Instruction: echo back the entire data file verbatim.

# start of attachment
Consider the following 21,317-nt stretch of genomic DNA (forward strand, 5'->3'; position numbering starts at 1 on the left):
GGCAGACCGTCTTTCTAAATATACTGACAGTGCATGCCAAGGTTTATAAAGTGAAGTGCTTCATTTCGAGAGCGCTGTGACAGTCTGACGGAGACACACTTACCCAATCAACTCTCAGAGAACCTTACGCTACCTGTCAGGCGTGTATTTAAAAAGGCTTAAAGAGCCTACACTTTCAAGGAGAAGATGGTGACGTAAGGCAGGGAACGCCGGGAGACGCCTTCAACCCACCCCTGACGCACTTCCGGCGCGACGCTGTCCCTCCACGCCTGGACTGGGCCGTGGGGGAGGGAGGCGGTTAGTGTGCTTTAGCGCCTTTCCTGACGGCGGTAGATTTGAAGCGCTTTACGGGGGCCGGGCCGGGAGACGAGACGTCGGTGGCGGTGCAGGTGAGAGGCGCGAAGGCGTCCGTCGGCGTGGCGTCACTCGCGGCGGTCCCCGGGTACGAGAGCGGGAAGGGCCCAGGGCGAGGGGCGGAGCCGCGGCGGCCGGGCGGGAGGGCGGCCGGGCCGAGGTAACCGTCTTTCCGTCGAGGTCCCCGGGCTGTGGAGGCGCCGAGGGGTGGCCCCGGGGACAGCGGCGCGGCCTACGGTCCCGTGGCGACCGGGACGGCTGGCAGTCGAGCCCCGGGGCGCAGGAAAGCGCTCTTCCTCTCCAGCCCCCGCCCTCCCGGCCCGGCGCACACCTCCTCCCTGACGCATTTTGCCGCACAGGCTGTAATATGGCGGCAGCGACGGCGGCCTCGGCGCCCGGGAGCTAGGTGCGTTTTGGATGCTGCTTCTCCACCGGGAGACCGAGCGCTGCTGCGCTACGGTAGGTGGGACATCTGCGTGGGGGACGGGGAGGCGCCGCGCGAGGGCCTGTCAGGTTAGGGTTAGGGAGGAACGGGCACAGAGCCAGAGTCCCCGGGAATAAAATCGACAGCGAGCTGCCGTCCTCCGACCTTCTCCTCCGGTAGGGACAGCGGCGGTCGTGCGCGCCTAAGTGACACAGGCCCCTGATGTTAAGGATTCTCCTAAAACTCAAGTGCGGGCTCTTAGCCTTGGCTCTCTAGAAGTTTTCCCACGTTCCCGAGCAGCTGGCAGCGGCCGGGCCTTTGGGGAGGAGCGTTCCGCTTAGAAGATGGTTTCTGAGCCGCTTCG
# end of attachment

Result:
Consider the following 21,317-nt stretch of genomic DNA (forward strand, 5'->3'; position numbering starts at 1 on the left):
GGCAGACCGTCTTTCTAAATATACTGACAGTGCATGCCAAGGTTTATAAAGTGAAGTGCTTCATTTCGAGAGCGCTGTGACAGTCTGACGGAGACACACTTACCCAATCAACTCTCAGAGAACCTTACGCTACCTGTCAGGCGTGTATTTAAAAAGGCTTAAAGAGCCTACACTTTCAAGGAGAAGATGGTGACGTAAGGCAGGGAACGCCGGGAGACGCCTTCAACCCACCCCTGACGCACTTCCGGCGCGACGCTGTCCCTCCACGCCTGGACTGGGCCGTGGGGGAGGGAGGCGGTTAGTGTGCTTTAGCGCCTTTCCTGACGGCGGTAGATTTGAAGCGCTTTACGGGGGCCGGGCCGGGAGACGAGACGTCGGTGGCGGTGCAGGTGAGAGGCGCGAAGGCGTCCGTCGGCGTGGCGTCACTCGCGGCGGTCCCCGGGTACGAGAGCGGGAAGGGCCCAGGGCGAGGGGCGGAGCCGCGGCGGCCGGGCGGGAGGGCGGCCGGGCCGAGGTAACCGTCTTTCCGTCGAGGTCCCCGGGCTGTGGAGGCGCCGAGGGGTGGCCCCGGGGACAGCGGCGCGGCCTACGGTCCCGTGGCGACCGGGACGGCTGGCAGTCGAGCCCCGGGGCGCAGGAAAGCGCTCTTCCTCTCCAGCCCCCGCCCTCCCGGCCCGGCGCACACCTCCTCCCTGACGCATTTTGCCGCACAGGCTGTAATATGGCGGCAGCGACGGCGGCCTCGGCGCCCGGGAGCTAGGTGCGTTTTGGATGCTGCTTCTCCACCGGGAGACCGAGCGCTGCTGCGCTACGGTAGGTGGGACATCTGCGTGGGGGACGGGGAGGCGCCGCGCGAGGGCCTGTCAGGTTAGGGTTAGGGAGGAACGGGCACAGAGCCAGAGTCCCCGGGAATAAAATCGACAGCGAGCTGCCGTCCTCCGACCTTCTCCTCCGGTAGGGACAGCGGCGGTCGTGCGCGCCTAAGTGACACAGGCCCCTGATGTTAAGGATTCTCCTAAAACTCAAGTGCGGGCTCTTAGCCTTGGCTCTCTAGAAGTTTTCCCACGTTCCCGAGCAGCTGGCAGCGGCCGGGCCTTTGGGGAGGAGCGTTCCGCTTAGAAGATGGTTTCTGAGCCGCTTCG